Not surprisingly, these achievement gaps are highly correlated with the income and the socioeconomic background of students’ families, as well as with health indicators, researchers have found. Twenty-six percent of New Mexico’s Latino children live in poverty – in more than half (19) of New Mexican counties, Latino childhood poverty is between 30 and 50 percent. In 21 counties, at least one of every 10 high school students will not have had enough food to eat when they enter the classroom. And, given the demographics, there is a high likelihood that those students come from Latino families, Gonzales said.
Those statistics appeared to confirm the stories that the 40 nonprofit community leaders, funders and other participants at the Sept. 21 convening have heard and witness on a daily basis, as they work to tackle the issues that state resources fall short of addressing.
Civil Sector Responses
HIP’s local funders have played a key role in building the capacity of New Mexico’s Latino-led and Latino-serving organizations. Over the past nine years, HIP has collaborated with funders, such as the Azalea Foundation; the Con Alma Health Foundation; the Daniels Fund; Los Alamos National Laboratory Foundation; the New Mexico Community Foundation; the Nirvana Mañana Institute; Oppenheimer Brothers Foundation; the Santa Fe Community Foundation; the Simon Charitable Foundation, and the Taos Community Foundation.
In turn, the HIP Collaborative’s grantees, such as the Boys and Girls Club del Norte in Chimayo, N.M., empower youth and provide critical after-school activities, while also addressing crime and drug prevention. The Bridges Project for Education in Taos, N.M., has worked with more than 2,000 students and families, focusing particularly on first-generation college students, to assist in the college and financial aid application process and improve college retention. YouthWorks, in Santa Fe, assists high-risk youth through culturally-appropriate programs to learn job and educational skills, fostering healthy attitudes and behaviors for a successful future.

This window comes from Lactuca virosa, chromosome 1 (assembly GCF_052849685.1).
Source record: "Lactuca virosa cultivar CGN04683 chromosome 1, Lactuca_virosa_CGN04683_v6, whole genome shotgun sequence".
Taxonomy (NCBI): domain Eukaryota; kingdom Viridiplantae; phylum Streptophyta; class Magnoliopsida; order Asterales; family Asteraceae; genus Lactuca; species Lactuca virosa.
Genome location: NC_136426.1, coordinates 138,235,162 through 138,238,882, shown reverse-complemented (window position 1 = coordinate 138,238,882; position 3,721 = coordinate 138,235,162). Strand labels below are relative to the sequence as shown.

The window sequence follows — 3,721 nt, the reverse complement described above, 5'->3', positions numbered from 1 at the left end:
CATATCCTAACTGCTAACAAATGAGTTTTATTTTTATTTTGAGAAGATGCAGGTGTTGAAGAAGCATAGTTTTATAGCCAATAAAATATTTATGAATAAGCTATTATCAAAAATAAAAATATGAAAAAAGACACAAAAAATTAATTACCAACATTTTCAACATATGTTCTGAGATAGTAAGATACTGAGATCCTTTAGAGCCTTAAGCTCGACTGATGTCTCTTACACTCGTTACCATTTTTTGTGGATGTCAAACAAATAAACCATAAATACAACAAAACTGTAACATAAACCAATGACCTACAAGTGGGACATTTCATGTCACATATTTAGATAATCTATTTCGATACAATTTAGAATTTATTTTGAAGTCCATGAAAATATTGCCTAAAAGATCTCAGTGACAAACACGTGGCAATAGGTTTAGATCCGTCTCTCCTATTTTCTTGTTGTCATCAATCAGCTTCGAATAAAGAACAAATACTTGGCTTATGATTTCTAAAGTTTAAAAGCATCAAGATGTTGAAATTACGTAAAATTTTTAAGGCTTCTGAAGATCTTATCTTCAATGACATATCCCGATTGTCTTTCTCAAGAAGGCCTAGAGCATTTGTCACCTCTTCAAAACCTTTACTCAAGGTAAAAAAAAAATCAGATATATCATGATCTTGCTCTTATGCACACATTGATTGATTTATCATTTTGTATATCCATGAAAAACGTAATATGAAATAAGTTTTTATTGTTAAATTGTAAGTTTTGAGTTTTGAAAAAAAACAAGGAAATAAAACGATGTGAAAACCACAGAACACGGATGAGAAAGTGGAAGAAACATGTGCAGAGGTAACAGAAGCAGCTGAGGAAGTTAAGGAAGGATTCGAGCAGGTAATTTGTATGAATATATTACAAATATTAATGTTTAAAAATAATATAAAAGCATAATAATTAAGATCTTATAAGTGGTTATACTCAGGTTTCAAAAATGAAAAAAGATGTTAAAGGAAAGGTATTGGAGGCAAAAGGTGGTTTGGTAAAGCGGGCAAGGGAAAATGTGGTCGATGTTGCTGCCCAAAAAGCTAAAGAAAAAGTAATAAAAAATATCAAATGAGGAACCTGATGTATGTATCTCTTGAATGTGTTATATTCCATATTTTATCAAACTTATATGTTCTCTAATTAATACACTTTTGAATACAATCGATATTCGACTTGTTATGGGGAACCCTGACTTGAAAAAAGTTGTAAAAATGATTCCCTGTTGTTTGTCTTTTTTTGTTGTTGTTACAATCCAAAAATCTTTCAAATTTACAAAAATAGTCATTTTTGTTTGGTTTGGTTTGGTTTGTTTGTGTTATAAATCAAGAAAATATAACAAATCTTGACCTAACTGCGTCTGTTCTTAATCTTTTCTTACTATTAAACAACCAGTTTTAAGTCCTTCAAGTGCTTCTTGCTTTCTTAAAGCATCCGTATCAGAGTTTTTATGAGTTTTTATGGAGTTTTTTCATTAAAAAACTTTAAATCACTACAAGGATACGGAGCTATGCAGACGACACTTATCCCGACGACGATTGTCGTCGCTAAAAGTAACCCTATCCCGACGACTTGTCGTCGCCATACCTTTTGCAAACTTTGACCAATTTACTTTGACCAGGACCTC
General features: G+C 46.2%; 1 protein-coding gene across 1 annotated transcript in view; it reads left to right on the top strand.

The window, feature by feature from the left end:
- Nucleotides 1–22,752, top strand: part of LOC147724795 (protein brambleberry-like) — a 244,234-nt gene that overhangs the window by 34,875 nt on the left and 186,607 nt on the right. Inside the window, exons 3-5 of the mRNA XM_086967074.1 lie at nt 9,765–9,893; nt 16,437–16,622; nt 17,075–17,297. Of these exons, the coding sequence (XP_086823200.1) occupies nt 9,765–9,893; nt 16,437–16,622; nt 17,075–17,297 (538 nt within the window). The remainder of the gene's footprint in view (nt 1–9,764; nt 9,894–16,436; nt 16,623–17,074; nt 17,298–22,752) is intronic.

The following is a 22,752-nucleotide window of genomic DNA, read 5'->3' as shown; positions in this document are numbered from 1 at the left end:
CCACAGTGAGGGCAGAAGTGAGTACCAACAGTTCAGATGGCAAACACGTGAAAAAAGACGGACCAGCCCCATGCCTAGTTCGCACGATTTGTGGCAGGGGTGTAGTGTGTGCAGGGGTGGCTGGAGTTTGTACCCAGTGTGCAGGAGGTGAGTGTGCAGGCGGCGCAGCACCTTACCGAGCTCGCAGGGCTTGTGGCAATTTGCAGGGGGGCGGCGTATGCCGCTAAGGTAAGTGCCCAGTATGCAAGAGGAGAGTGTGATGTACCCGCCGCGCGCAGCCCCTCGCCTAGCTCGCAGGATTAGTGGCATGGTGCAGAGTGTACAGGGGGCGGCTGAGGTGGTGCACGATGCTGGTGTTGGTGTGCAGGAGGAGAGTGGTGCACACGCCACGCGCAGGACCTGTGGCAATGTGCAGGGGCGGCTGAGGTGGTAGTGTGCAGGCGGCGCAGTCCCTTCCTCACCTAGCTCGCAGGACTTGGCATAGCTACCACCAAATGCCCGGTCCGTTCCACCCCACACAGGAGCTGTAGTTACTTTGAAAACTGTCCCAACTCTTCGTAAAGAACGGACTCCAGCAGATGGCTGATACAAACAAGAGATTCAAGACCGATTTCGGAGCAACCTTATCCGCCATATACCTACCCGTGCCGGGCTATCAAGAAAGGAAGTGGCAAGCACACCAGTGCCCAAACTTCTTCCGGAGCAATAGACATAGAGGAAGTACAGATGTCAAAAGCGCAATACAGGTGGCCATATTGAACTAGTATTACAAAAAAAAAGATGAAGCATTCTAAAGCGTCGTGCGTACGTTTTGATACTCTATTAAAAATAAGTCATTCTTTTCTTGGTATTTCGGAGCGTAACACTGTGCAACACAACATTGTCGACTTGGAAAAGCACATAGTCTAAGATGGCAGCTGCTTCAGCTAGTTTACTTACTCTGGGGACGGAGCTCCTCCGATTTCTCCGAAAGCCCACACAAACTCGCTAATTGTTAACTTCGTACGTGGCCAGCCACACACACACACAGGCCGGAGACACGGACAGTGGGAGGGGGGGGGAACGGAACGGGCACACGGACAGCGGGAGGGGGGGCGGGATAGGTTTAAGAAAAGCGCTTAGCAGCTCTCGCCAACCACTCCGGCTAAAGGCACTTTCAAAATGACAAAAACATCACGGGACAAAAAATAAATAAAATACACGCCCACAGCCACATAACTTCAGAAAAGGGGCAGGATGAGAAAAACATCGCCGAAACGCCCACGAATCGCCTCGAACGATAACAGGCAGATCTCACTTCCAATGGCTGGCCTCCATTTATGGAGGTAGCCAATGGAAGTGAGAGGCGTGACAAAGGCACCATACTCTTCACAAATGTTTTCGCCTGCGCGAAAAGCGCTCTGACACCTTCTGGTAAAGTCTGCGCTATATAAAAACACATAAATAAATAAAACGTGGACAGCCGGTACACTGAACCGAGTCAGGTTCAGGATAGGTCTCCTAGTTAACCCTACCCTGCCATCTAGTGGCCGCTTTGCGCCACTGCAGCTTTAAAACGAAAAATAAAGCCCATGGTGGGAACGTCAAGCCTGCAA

Many others, such as the SouthWest Organizing Project, Young Women United, Somos Un Pueblo Unido, the New Mexico Teen Pregnancy Coalition, Taos County Economic Development Corp. and Concilio Campesino del Sudoeste, to name only a few, provide critical advocacy, financial education, legal assistance and social services to low-income communities across the state.
Several HIP grantees have been recognized with state and national awards, including Enlace Comunitario, which last year was one of four organizations in the country to be honored with the prestigious Mary Byron Project Award for its Promotora Leadership Development Program.
Such acknowledgments confirm the longstanding belief of HIP and the local funders in the importance of investing in Latino leadership and empowering our community organizations to respond to local needs. Yet, if New Mexico is truly a glimpse at this country’s future, then the lack of adequate investments in the state’s Latino social capital should be a red flag-a call to act now to build stronger communities for the future.